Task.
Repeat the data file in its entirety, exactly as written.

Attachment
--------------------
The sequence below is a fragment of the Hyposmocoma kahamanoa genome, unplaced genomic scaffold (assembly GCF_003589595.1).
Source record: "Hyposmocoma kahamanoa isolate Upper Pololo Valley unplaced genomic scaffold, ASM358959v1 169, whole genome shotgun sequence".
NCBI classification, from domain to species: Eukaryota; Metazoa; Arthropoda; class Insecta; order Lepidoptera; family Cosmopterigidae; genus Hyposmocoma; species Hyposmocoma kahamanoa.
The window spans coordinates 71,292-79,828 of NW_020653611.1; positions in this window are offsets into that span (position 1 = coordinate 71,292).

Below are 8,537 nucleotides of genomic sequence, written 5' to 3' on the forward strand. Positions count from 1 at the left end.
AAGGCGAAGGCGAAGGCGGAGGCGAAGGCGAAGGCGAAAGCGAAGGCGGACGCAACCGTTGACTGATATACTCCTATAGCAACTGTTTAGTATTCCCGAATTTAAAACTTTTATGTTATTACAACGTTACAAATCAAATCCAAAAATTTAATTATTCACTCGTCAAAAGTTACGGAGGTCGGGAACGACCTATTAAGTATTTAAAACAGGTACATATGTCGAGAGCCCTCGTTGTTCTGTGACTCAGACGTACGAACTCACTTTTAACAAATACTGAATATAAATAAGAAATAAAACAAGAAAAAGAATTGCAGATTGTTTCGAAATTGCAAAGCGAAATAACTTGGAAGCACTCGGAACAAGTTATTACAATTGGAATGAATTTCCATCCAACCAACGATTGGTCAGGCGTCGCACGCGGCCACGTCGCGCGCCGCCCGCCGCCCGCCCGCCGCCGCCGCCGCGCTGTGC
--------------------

The sequence below is a fragment of the Hyposmocoma kahamanoa genome, unplaced genomic scaffold (assembly GCF_003589595.1).
Source record: "Hyposmocoma kahamanoa isolate Upper Pololo Valley unplaced genomic scaffold, ASM358959v1 169, whole genome shotgun sequence".
NCBI classification, from domain to species: Eukaryota; Metazoa; Arthropoda; class Insecta; order Lepidoptera; family Cosmopterigidae; genus Hyposmocoma; species Hyposmocoma kahamanoa.
The window spans coordinates 71,292-79,828 of NW_020653611.1; positions in this window are offsets into that span (position 1 = coordinate 71,292).

Below are 8,537 nucleotides of genomic sequence, written 5' to 3' on the forward strand. Positions count from 1 at the left end.
AAGGCGAAGGCGAAGGCGGAGGCGAAGGCGAAGGCGAAAGCGAAGGCGGACGCAACCGTTGACTGATATACTCCTATAGCAACTGTTTAGTATTCCCGAATTTAAAACTTTTATGTTATTACAACGTTACAAATCAAATCCAAAAATTTAATTATTCACTCGTCAAAAGTTACGGAGGTCGGGAACGACCTATTAAGTATTTAAAACAGGTACATATGTCGAGAGCCCTCGTTGTTCTGTGACTCAGACGTACGAACTCACTTTTAACAAATACTGAATATAAATAAGAAATAAAACAAGAAAAAGAATTGCAGATTGTTTCGAAATTGCAAAGCGAAATAACTTGGAAGCACTCGGAACAAGTTATTACAATTGGAATGAATTTCCATCCAACCAACGATTGGTCAGGCGTCGCACGCGGCCACGTCGCGCGCCGCCCGCCGCCCGCCCGCCGCCGCCGCCGCGCTGTGC